HOW DOES A VENUS FLY TRAP WORK?
There can be no question as to which is the most spectacular of all the carnivorous plants - the Venus flytrap. Related to the ‘Sundews’, it is the only species within this family that has evolved such an elaborate trapping mechanism.
It has narrow, green leaves that are formed into the shape of a rosette that extend from the base of the plant. Each leaf is prolonged into two reddish, kidney shaped lobes that are hinged on either side of a mid-rib.
The outer margin of each lobe is fringed by a line of spikes and just beneath them is a band of nectar glands. If you look closely you can also see a few isolated hairs on each lobe – these are the triggers that are waiting to set the trap!
An insect that is attracted to the nectar can move around the upper surface of the lobe with absolute impunity – in fact ‘knocking' into one of these trigger hairs will cause the plant to do precisely nothing! However, if the creature touches the same or another hair in the lobe within a 20 second timescale, the trap will shut with such a speed that few - if any - insects will have a chance of escape.
It takes no more than a third of a second for the trap to close on its prey. Exactly what produces this speed of movement is unknown, but it is though to be instigated by some rudimentary electric impulse.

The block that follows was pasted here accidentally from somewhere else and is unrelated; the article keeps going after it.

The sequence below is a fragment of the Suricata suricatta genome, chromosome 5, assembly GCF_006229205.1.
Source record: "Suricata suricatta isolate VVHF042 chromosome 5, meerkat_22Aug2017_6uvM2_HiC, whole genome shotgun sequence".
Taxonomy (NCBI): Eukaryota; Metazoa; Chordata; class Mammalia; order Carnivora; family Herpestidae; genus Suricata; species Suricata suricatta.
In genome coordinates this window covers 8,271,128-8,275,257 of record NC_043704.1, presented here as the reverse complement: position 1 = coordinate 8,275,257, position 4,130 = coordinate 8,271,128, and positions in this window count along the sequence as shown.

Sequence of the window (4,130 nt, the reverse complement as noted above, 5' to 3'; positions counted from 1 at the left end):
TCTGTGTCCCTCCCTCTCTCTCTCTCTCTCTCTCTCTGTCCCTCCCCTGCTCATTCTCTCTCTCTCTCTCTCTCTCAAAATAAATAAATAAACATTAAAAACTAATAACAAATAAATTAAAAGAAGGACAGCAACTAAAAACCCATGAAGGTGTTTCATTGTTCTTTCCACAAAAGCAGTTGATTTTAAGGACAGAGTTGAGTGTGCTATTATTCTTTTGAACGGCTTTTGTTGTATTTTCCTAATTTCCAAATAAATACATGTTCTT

.Although the line of spikes found on each lobe interlocks neatly, they do not close tightly on the initial movement, it is only when the trapped insect thrashes around inside its makeshift prison that more trigger hairs are activated - stimulating the lobes to close so tightly that the bulge of the insects body can often be seen on the outer surfaces of the closed lobes.
Once the prey is secured, the edges of the lobes will begin to form a hermetic seal and inside the trap digestive juices rich in hydrochloric acid seep from glands on the face of the lobes – dissolving the body of its captive and releasing its valuable nutrients.
It takes about ten days for the trap to fully digest the vital nutrients from its captives body, after which it is reduced to little more than a dry husk. The trap then reopens, ready for its next victim.
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